“Additional investment in mental health is welcome but this should also be targeted at support for people before they reach crisis point.
“As the third largest health profession, pharmacists working across the NHS can play a key role in closing the gap between people’s physical and mental health.”
Helen Pain, Deputy Chief Executive of the Royal Society of Chemistry said:
“I broadly welcome the chancellor’s announcement that an additional £1.6 billion will be invested in research and development. The Royal Society of Chemistry calls on government to ensure that investment in science is balanced effectively to support fundamental, curiosity-driven research that advances knowledge as well as challenge-driven research.
“The one-off capital investment announced for ‘little extras’ in schools will not address long-term issues facing the teaching workforce. The government must act to ensure teaching staff feel valued and are retained, by improving working conditions such as more manageable workloads, better access to subject-specific professional development and opportunities for flexible working.”
“I welcome the Government’s commitment to spend 2.4% of GDP on crucial research and development through which chemistry will play its part in improving human health and safeguarding the environment. It is vital that this is invested effectively in a balance of research, including ground-breaking fundamental or ‘discovery’ research as well as applied and challenge-driven research.
“As the UK leaves the EU, it is vital that the right arrangements are in place for scientific collaboration and cooperation, including mobility for scientists. While the chancellor has announced £150m for fellowships to attract the brightest talent to the UK, to maintain the UK’s leading position in the chemical sciences, we need to see continued participation in the EU Science and Innovation Framework Programmes; easy movement of scientists between the EEA and the UK and continued close collaboration with the European Chemicals Agency.
Richard Blyth, RTPI Head of Policy, said:
“The Chancellor’s fiscal measures to support small retailers and support for local councils in England to help rejuvenate town centres and high street are welcome, but we need to be cautious about making it easier for empty shops to be turned to residential use.
“Permitted developments rights – whether it is to convert shops to residential use or adding storeys to buildings – do not have a track record of producing quality development and we need to be cautious about their use.
“There are welcoming boosts to England’s Housing Infrastructure Fund and Transforming Cities Fund, and a £8.5 million of resource support for parishes to allocate or permission land for homes could be potentially useful to create the homes that people want.
“But the critical state of local planning resources, a key RTPI concern, has not been adequately addressed, nor is our call for councils to be able to recover 100% of planning administrative costs heeded.”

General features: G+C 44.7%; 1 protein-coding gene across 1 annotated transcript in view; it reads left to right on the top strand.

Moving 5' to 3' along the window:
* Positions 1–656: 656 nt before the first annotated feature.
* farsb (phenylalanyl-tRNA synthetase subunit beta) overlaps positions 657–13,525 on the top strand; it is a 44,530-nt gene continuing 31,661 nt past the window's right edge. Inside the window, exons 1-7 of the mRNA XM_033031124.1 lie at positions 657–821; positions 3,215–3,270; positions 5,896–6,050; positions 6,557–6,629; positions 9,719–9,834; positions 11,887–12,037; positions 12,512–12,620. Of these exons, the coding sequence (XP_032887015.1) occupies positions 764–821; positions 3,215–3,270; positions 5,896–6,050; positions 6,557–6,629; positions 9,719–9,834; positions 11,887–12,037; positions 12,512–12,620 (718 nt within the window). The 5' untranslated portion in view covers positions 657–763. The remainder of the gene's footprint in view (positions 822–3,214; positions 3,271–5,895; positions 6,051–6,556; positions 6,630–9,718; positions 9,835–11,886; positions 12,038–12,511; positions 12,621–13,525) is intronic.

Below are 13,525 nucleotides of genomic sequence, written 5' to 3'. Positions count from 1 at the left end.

Matthew Lugg, President, CIHT said:
“CIHT welcome the acknowledgement by the Chancellor that investing in infrastructure is key to boosting the UK’s economy. We at CIHT have long called for more certainty of funding and the announcement around RIS2 helps towards providing the consistency that our industry needs.’
“We are pleased to see the acknowledgement of a need to invest in our local road network with the additional £420 million made available for local highway authorities. CIHT believe much more needs to be done in this area and we should be moving to using preventative measures including whole-life asset management.”
Ultimately there were both winners and losers when it came to the 2018 budget.
Some of the winners include:
- Maths teachers – maths teachers have been pledged £27 million across 3000 schools, with an additional £600 for every additional pupil who takes A Levels or core maths
- First time homebuyers as stamp duty is to be abolished on properties up to £300,000
- Survivors of the Grenfell Tower fire as Kensington and Chelsea council will get an extra £28 million for mental health services and regeneration support
- Taxpayers as the basic tax threshold will be raised to £12,500 and £50,000 for upper rate taxpayers
- From next April, diesel vehicles that do not meet the latest standards will go up by one tax band. The chancellor said the money raised would fund a £220 million clean air fund
- From 6pm on budget day, rates on all tobacco products will increase by 2% above inflation until the end of this parliament. Hand-rolling tobacco will increase by an additional 1%.
- Those who voted remain in the Brexit referendum, as Philip Hammond confirmed the government would be putting aside an extra £3 billion for Brexit costs
In light of the 2019 Brexit deadline and the fact that government still remain unsure whether we will have a no-deal Brexit, the budget was relatively tame, allowing the Chancellor some room to contend with the consequences of the UK’s exit from the European Union. So in summary, if anything, the budget lacked the stability and predictability that the population wants/needs, but this was expected.